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1 January 1988 Examination Of The Mechanism Of The Post Exposure Bake Effect
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The mechanism of the post exposure bake effect, PEB, was studied in detail on several model photoresist compositions containing well defined PAC structures and novolak resins. Under standard processing conditions, reduction of standing waves was found to be dependent on the PAC functionality, PAC molecular size, resin glass transition temperature and on the solvent retained in the photoresist film. These results are all consistent with diffusion as the dominant mechanism of the PEB effect. PAC size was varied from 366 to over 1800 Daltons and resins were selected with glass transition temperatures, Tg, below and above the PEB temperature. Above the resin Tg, the PEB effect was found to be strongly relates to PAC size, with very large PAC molecules showing miniml standing wave reduction. When the PEB temperature is below the resin Tg, standing waves are eliminated only in photoresists containing the smaller PACs. Solvent retention enhances the PEB effect. PAC thermal decomposition, with or without indenecarboxylic acids, was found to be an insignificant contributor to standing wave reduction in normal PEB processing. Furthermore, experimental and simulation results indicate that the initial size of standing waves depends on the PAC functionality and the dissolution selectivity of the resist system. The dependence of diffusion on PAC size has important implications for lithographic modeling, particularly for resist compositions containing mixtures of PAC's of different sizes and degree of esterification. Resist compositions with very large PAC's or very high Tg resins may show limitations with respect to the range of practical PEB processes.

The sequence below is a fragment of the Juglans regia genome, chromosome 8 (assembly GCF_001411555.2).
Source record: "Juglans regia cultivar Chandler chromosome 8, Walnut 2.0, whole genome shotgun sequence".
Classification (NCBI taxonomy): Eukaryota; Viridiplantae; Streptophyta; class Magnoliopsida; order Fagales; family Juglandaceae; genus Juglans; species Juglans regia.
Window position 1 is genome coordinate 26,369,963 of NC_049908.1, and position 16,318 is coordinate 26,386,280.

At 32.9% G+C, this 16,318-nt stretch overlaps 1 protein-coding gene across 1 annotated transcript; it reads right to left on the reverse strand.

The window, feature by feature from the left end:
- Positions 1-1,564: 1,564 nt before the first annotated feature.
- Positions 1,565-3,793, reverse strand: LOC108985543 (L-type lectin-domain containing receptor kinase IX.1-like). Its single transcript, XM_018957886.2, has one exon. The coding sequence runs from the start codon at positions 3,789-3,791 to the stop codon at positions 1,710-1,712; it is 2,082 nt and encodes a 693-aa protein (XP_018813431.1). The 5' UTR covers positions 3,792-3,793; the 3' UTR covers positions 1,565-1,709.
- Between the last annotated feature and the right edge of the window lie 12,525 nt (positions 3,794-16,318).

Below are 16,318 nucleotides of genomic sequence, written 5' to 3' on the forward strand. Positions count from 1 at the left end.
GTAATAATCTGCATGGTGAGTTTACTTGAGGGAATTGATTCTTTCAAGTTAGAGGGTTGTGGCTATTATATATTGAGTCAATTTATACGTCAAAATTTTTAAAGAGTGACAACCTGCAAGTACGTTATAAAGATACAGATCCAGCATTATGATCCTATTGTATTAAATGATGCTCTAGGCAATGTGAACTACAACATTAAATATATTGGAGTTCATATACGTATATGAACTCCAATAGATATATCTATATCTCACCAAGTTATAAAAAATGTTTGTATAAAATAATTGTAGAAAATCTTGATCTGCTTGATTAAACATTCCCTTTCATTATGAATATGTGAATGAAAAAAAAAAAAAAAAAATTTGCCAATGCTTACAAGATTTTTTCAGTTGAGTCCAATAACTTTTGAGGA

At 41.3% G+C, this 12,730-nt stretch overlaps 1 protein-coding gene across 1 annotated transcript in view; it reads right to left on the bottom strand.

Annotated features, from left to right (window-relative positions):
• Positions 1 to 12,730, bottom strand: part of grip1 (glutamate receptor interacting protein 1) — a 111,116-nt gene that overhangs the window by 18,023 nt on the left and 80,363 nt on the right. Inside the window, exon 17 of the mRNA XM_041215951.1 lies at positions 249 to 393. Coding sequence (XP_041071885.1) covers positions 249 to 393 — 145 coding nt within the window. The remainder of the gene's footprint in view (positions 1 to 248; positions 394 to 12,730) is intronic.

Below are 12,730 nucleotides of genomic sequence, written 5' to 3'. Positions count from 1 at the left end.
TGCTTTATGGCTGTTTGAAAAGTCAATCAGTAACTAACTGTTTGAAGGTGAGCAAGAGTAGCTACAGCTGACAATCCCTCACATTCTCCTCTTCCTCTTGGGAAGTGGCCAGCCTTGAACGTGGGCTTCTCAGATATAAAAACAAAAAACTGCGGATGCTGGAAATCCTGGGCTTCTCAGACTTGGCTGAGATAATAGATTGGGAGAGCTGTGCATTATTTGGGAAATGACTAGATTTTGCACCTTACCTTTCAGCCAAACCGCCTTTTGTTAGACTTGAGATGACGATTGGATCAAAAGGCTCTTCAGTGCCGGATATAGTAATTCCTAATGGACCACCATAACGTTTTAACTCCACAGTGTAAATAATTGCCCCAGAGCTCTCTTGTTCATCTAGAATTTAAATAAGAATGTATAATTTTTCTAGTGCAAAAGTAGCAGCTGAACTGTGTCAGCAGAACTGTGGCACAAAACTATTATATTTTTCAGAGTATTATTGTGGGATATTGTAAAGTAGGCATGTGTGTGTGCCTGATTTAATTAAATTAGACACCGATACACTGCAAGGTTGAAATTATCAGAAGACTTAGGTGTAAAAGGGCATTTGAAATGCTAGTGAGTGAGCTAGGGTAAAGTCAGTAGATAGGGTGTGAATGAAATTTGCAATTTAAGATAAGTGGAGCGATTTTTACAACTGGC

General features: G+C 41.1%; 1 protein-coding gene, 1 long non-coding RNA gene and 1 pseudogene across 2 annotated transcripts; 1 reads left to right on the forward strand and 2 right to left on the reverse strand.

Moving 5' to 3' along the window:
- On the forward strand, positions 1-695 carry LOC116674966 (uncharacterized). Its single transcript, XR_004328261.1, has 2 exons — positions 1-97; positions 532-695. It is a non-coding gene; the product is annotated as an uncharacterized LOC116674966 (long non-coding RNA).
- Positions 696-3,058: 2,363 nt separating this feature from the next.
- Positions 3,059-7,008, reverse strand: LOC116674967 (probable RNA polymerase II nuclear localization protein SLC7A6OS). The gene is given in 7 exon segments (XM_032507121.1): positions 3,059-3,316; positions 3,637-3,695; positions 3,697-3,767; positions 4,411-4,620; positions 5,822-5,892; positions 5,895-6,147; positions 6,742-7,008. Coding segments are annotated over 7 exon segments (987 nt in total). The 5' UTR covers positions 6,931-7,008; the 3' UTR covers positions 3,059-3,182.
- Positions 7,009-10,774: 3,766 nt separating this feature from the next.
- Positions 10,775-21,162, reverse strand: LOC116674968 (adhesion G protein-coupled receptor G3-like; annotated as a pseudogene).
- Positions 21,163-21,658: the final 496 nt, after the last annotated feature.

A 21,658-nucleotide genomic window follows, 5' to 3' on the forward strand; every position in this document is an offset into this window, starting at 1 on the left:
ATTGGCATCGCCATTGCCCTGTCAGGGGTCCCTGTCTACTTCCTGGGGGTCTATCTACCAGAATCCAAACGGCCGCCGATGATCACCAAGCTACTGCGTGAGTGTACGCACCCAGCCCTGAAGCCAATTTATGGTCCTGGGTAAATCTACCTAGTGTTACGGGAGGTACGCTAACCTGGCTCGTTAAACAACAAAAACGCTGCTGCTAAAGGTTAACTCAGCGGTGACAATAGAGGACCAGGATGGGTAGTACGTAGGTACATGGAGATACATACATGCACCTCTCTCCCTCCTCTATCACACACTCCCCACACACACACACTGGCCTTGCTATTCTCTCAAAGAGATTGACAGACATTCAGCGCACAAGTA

© (1988) COPYRIGHT Society of Photo-Optical Instrumentation Engineers (SPIE). Downloading of the abstract is permitted for personal use only.
P. Trefonas III, B. K. Daniels, M. J. Eller, and A. Zampini "Examination Of The Mechanism Of The Post Exposure Bake Effect", Proc. SPIE 0920, Advances in Resist Technology and Processing V, (1 January 1988);

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